Sunday, May 24, 2009

The Plastic Piano - Introduction

The piano manufacturing industry is quite progressive, eager to embrace any new material or manufacturing process.  The goal is usually to save money, to keep the price of a new piano down, but sometimes an innovation can add value to a piano, improve it in some way that can be reflected in a higher price or a more competitive product.

Plastic has always been one of those new materials, ever since the industry started using celluloid in the 1870's.  The chemistry behind various plastics was not well understood then, and innovation relied on experimentation, sometimes with terrible results.  There were three prominent plastics disasters in piano manufacturing history.  The first was with PVC, used in the 1940's and 50's to make action parts.  Molded PVC parts were successful at first, but as the plastic aged, it tended to spontaneously disintegrate.  This effect would take several decades to manifest, so that left a lot of time to build plenty of pianos with PVC action parts, all falling apart now.

The second was with Steinway's Teflon action center bushings.  These were tiny inserts made of Teflon, hundreds per piano, that Steinway used in the 70's.  They worked well at first, but after a few years they became quite noisy and needed replacing.  Steinway tried again with a different size insert, and they did work better, but Steinway eventually abandoned the effort and went back to felt bushings.

The third was less disastrous, but still annoying, and it involved Yamaha's Ivorite, a plastic for keytops developed in the 80's.  This plastic is porous, and thus does not feel as slick and slippery as other plastic keytops.  It soon became evident that it was a bit too porous.  As the plastic soaked up finger oils, it stained in a way that looked, frankly, disgusting.  Yamaha reformulated the plastic, and offered to replace all the unsightly keyboards.  Now the Ivorite works fine.

These negative experiences with plastic has made the industry wary of introducing more plastic into pianos.  Pianos are sold, after all, on their 19th century charm, and nothing screams "modern" (not to mention "cheap") like plastic.  The word itself is avoided like the plague, and replaced with phrases like "thermoset composite material," or trademarks like "Ivorite."  Often plastic is introduced in small ways, in parts of the piano not visible, or crucial to its function as an instrument.  When plastic is obviously employed in a significant way, a whole public-relations blitz is rolled out to carefully explain how the new plastic parts are a huge improvement over the old parts, whether or not that is true.  When Kawai used its first plastic action part in the 90's, a plastic jack, I was asked by the local dealer to sign a statement in support that would be used for advertising.  I was more than happy to help until I read the statement.  It was asking me to agree that the new plastic part was superior to the old wooden part, which was ridiculous, and not true in this case.  I refused, much to the dealer's anger.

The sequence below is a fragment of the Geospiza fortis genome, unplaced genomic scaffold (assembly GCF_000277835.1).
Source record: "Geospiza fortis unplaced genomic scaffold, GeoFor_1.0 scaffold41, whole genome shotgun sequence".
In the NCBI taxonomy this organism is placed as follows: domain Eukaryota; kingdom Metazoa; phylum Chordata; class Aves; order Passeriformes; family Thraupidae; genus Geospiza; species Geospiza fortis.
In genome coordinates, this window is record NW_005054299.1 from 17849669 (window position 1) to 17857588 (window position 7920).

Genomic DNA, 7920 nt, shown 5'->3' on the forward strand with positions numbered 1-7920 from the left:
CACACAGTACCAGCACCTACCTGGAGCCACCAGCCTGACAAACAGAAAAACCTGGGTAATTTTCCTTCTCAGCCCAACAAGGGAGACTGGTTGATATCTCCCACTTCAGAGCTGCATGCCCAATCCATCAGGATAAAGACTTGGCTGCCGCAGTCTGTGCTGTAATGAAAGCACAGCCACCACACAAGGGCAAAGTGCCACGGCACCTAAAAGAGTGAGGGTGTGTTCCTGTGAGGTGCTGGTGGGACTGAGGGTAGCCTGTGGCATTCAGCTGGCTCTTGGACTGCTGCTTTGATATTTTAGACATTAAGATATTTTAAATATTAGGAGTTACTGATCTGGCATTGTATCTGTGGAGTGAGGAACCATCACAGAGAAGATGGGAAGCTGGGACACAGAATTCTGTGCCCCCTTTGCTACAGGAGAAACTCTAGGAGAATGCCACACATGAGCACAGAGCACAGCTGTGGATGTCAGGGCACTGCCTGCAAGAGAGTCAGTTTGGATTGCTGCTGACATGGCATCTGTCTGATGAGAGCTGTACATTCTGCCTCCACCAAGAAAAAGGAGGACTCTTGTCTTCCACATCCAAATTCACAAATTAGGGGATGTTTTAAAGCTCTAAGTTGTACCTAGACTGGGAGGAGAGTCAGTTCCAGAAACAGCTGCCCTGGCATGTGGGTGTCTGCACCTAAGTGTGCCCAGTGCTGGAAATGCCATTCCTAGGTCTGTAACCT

Nothing has changed the piano in the 20th century as much as plastic has, and I am going to post a number of articles about the plastics used in pianos, all under this heading of The Plastic Piano.  I'll keep the series as a permanent link in the sidebar.  Glues and wood finishes are forms of plastic, and I will include them.

Modern plastics, and modern chemistry, is a whole different world from eighty years ago, and I am glad to report that current uses of plastic are much better engineered.  Some of these parts are not only cheaper, but they really are an improvement over the old parts, taking advantage of the qualities of different plastics as materials.  Manufacturers are beginning to be less furtive, less scared of the older disasters.  Having tiptoed through the plastics revolution of the late 20th century, maybe the industry can enter the 21st more boldly.

Related website:
The Plastics Historical Society